Well, I've finally found the photographs that I was thinking of when I wrote post number 5.

On the back of the prints I've written at the time (October 1993): "with the start of the Winter timetable, the Gatwick Express became the first "Shadow Franchise". In response to this NSE South Central began to advertise their trains as stopping at the airport (previously passengers were directed to Gatwick Express). Network South East are charging £1.10 less than InterCity - NSE single £7.50, IC single £8.60".

In these old photographs of mine, I noticed the following: the £7.50 NSE fare being advertised as "A better value choice" & "Ask for Network SouthCentral when you buy your ticket"; the fare even being shown on the big train departure board flaps; there appears to be two dedicated Gatwick Express ticket windows (no impartial retailing here!); and -off topic- B.R.'s own "Casey Jones Burgers" being advertised in the background - remember them?
 

Attachments

  • London Victoria 16th October 1993 1.jpg
    London Victoria 16th October 1993 1.jpg
    204.2 KB · Views: 46
  • London Victoria 16th October 1993 2 (2).jpg
    London Victoria 16th October 1993 2 (2).jpg
    190.2 KB · Views: 50
  • London Victoria 16th October 1993 3.jpg
    London Victoria 16th October 1993 3.jpg
    189.5 KB · Views: 51
  • London Victoria 16th October 1993 4 (2).jpg
    London Victoria 16th October 1993 4 (2).jpg
    193 KB · Views: 53
  • London Victoria 16th October 1993 5.jpg
    London Victoria 16th October 1993 5.jpg
    187.9 KB · Views: 46

Mcr Warrior

Established Member
Joined
8 Jan 2009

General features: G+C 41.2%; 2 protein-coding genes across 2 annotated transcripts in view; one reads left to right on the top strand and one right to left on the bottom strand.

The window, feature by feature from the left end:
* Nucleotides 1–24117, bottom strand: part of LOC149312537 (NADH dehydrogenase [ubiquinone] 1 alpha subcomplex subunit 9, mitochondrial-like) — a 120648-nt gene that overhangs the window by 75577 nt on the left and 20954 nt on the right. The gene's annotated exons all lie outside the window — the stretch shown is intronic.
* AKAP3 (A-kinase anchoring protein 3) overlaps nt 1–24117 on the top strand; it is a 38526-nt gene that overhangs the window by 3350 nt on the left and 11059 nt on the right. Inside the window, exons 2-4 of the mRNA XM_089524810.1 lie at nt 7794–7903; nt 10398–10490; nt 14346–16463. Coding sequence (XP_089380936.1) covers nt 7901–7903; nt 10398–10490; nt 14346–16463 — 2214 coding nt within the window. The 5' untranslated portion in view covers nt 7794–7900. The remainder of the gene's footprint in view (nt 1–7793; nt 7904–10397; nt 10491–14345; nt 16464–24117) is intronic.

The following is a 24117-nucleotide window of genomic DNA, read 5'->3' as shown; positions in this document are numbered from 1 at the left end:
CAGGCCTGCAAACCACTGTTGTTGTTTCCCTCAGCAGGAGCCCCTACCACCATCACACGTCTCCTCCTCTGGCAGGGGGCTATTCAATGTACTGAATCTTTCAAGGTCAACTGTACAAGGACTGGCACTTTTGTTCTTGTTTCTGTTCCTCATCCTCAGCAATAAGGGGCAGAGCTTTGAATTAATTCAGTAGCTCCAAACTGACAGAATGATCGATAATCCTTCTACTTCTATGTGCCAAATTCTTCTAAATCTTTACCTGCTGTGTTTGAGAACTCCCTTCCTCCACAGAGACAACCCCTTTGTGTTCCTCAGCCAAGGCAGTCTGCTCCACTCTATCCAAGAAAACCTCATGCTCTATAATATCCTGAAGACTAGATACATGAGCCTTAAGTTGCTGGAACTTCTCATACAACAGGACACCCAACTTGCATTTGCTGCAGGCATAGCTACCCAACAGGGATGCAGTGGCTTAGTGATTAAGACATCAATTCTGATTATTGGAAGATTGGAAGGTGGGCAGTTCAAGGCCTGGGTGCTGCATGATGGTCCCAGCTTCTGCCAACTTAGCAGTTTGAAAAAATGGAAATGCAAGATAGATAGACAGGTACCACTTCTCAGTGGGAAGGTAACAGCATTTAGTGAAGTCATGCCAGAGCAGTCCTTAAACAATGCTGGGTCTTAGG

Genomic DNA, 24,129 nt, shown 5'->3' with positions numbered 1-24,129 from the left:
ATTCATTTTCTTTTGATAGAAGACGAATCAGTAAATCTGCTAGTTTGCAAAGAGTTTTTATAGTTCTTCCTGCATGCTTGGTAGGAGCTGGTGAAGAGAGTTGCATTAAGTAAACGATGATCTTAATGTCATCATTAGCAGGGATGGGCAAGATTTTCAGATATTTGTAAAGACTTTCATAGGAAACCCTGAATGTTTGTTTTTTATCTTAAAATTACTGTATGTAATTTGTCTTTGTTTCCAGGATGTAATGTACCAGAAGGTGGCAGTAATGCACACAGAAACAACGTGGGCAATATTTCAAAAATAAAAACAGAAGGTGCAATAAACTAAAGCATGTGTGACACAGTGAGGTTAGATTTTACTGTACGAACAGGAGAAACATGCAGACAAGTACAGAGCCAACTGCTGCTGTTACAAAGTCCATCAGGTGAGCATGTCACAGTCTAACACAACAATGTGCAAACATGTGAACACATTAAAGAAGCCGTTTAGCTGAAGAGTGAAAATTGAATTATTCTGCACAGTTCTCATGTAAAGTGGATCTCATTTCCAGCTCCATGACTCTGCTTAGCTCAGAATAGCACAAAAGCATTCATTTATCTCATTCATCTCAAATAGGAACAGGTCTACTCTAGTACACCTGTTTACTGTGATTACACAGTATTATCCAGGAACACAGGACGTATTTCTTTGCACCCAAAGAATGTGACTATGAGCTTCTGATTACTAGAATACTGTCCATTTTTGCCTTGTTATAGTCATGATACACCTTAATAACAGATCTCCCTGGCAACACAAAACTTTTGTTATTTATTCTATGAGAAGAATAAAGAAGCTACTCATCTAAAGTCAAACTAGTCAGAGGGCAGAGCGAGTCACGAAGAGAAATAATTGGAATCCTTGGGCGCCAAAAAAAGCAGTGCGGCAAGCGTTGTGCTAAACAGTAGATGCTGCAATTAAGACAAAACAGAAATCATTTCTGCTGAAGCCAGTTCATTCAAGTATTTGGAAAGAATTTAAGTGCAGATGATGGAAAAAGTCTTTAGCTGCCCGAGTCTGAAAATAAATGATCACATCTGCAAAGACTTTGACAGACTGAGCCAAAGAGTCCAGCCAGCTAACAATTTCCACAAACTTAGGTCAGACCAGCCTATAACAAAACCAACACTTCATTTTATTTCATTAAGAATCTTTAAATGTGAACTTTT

Messages
4,731
Interesting! Don't think I've ever seen fare information / ticket prices advertised on a split-flap train departures display board before.
 

WesternLancer

Established Member
Joined
12 Apr 2019
Messages
3,890
Well, I've finally found the photographs that I was thinking of when I wrote post number 5.

On the back of the prints I've written at the time (October 1993): "with the start of the Winter timetable, the Gatwick Express became the first "Shadow Franchise". In response to this NSE South Central began to advertise their trains as stopping at the airport (previously passengers were directed to Gatwick Express). Network South East are charging £1.10 less than InterCity - NSE single £7.50, IC single £8.60".

In these old photographs of mine, I noticed the following: the £7.50 NSE fare being advertised as "A better value choice" & "Ask for Network SouthCentral when you buy your ticket"; the fare even being shown on the big train departure board flaps; there appears to be two dedicated Gatwick Express ticket windows (no impartial retailing here!); and -off topic- B.R.'s own "Casey Jones Burgers" being advertised in the background - remember them?
Good work - and interesting pics to see. So basically a fare distinction set up in the close run up to privatisation.
 

Bevan Price

Established Member
Joined
22 Apr 2010
Messages
5,853
Back in BR days Cleethorpes / Grimsby had a “route Doncaster” fare to London. It was more than via Newark to reflect the greater distance. The abolished it when the 153s were introduced and the Lincoln route needed passengers removing from it to prevent over crowding. (The made a lot of connections 6 mins as well to force people off the trains). Not really BR competition just demand management.

don’t recall a Peterborough- Doncaster (or Lincoln) via Spalding fare.
Although some would regard deliberately breaking connections as gross mismanagement......
 

nickw1

Established Member
Joined
9 Aug 2013
Messages
1,314
There was a period after Gatwick Express was introduced where Victoria’s departure board wouldn’t show any other services as stopping at Gatwick

While Gatwick Express may have made commercial sense, I am not sure whether it made sense from the POV of separating Gatwick passengers and regular commuters on a purely public-service level, as the higher fare would have put off non-business travellers.

That alone is evidence that BR was perhaps as commercially-minded as private operators, but I do maintain that from a public service POV, Gatwick Express would have been better implemented as a CIG shuttle calling at Clapham Junction and East Croydon, and keeping all the other Gatwick stoppers pick-up/set-down only as they were in the days of the Rapid City Link - so that Gatwick passengers were obligated to use the shuttle, keeping the other trains less crowded and less prone to delays.
 
Status
Not open for further replies.

Top